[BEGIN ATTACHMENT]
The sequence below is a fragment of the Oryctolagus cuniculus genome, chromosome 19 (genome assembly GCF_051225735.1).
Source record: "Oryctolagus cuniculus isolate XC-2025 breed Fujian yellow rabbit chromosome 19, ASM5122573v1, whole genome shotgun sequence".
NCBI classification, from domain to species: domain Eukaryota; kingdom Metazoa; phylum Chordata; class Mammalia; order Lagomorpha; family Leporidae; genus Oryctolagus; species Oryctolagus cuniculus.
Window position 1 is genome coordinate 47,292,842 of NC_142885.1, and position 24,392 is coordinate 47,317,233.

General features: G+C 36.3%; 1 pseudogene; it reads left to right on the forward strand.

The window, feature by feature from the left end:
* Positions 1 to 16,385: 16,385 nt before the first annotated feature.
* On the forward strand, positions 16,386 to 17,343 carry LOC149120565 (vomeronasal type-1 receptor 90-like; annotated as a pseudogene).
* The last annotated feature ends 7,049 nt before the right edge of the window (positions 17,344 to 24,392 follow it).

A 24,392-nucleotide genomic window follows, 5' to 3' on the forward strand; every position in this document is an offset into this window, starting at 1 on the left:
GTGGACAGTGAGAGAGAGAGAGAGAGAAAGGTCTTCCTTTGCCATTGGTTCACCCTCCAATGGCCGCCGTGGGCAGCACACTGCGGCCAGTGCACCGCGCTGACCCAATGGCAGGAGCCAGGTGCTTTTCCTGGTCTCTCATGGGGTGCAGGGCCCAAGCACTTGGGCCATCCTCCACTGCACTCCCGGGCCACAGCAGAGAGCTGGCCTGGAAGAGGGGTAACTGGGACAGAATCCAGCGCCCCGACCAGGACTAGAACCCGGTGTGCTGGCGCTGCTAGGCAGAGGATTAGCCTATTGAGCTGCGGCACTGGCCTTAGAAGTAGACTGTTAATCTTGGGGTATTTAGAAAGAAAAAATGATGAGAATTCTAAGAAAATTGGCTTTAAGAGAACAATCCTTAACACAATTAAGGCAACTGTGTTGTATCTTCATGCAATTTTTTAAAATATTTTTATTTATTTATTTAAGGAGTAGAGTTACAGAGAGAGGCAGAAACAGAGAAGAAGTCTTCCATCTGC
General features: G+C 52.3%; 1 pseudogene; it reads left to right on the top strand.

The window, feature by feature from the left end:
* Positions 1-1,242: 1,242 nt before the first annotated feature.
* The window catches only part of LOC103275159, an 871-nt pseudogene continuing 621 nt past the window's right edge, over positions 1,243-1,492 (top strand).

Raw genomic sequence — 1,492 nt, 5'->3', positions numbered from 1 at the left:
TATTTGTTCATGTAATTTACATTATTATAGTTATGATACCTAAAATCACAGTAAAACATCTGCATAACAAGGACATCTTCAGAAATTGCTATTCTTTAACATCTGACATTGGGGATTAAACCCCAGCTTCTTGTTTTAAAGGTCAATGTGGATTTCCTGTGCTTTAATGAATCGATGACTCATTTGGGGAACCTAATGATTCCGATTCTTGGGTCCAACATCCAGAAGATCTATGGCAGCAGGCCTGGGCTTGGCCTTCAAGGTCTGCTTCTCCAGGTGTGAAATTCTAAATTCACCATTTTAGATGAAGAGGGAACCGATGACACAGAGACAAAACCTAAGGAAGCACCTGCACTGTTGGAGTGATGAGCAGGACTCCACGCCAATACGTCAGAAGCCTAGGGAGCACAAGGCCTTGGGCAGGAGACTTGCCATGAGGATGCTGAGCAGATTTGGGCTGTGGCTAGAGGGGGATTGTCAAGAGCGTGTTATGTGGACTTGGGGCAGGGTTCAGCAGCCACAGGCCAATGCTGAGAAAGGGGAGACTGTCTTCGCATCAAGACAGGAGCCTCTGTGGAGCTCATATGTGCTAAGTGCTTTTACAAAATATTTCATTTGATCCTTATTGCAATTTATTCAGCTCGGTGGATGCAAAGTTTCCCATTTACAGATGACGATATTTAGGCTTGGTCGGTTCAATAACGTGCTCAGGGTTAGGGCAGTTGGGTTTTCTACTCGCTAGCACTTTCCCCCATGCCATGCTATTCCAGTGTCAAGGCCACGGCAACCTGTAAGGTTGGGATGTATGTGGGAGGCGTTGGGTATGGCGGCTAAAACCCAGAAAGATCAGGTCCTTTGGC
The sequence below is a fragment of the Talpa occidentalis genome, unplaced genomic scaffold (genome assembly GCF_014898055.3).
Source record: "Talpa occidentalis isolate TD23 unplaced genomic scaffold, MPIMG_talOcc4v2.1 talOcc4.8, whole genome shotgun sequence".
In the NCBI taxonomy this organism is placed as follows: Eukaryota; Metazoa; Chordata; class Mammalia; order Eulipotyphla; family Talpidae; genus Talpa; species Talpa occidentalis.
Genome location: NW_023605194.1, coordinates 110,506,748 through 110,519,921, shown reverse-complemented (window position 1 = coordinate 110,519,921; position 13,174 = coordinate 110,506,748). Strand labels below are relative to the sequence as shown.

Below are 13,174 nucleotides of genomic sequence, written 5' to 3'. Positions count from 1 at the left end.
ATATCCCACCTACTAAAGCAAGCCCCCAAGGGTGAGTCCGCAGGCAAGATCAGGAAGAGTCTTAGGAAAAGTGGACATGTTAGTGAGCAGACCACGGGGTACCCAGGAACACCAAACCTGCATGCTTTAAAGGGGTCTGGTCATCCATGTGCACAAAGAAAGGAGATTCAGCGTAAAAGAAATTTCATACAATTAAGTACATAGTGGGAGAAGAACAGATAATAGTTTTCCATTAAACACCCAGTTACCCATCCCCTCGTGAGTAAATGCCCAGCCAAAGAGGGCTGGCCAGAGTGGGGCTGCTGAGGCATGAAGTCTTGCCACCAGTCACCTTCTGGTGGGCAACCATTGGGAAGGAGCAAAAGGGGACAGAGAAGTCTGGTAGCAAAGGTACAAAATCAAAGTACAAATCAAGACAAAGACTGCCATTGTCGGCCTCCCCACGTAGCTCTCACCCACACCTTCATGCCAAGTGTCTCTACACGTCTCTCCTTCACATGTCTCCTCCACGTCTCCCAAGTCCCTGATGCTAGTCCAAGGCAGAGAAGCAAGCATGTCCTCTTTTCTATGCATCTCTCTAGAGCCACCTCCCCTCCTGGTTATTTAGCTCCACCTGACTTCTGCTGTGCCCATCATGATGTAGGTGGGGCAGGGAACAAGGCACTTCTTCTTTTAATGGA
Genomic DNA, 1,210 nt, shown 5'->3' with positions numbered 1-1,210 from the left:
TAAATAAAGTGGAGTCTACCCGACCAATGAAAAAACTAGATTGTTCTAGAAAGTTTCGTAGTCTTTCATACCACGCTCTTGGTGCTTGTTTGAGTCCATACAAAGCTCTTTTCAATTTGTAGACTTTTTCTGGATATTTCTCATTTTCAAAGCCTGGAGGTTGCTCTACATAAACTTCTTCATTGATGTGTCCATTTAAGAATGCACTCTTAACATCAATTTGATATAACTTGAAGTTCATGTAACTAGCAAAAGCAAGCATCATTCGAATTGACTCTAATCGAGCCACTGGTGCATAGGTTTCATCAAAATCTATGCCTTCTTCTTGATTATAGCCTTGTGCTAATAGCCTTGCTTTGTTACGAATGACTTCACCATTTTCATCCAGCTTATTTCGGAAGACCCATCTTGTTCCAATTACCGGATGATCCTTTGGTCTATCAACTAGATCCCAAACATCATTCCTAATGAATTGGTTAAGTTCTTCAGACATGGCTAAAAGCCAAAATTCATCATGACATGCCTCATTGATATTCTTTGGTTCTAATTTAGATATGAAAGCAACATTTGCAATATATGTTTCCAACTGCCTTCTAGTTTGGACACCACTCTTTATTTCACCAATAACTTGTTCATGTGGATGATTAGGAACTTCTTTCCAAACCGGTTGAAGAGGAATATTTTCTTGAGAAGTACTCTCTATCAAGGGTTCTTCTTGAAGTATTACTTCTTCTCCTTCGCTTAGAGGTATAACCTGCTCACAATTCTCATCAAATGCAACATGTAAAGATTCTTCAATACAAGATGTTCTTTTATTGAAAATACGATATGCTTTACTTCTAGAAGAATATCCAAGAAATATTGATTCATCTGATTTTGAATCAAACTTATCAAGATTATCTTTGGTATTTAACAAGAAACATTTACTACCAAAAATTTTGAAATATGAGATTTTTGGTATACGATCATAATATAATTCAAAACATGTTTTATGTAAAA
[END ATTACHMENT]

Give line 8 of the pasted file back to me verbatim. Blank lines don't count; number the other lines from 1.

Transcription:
* On the forward strand, positions 16,386 to 17,343 carry LOC149120565 (vomeronasal type-1 receptor 90-like; annotated as a pseudogene).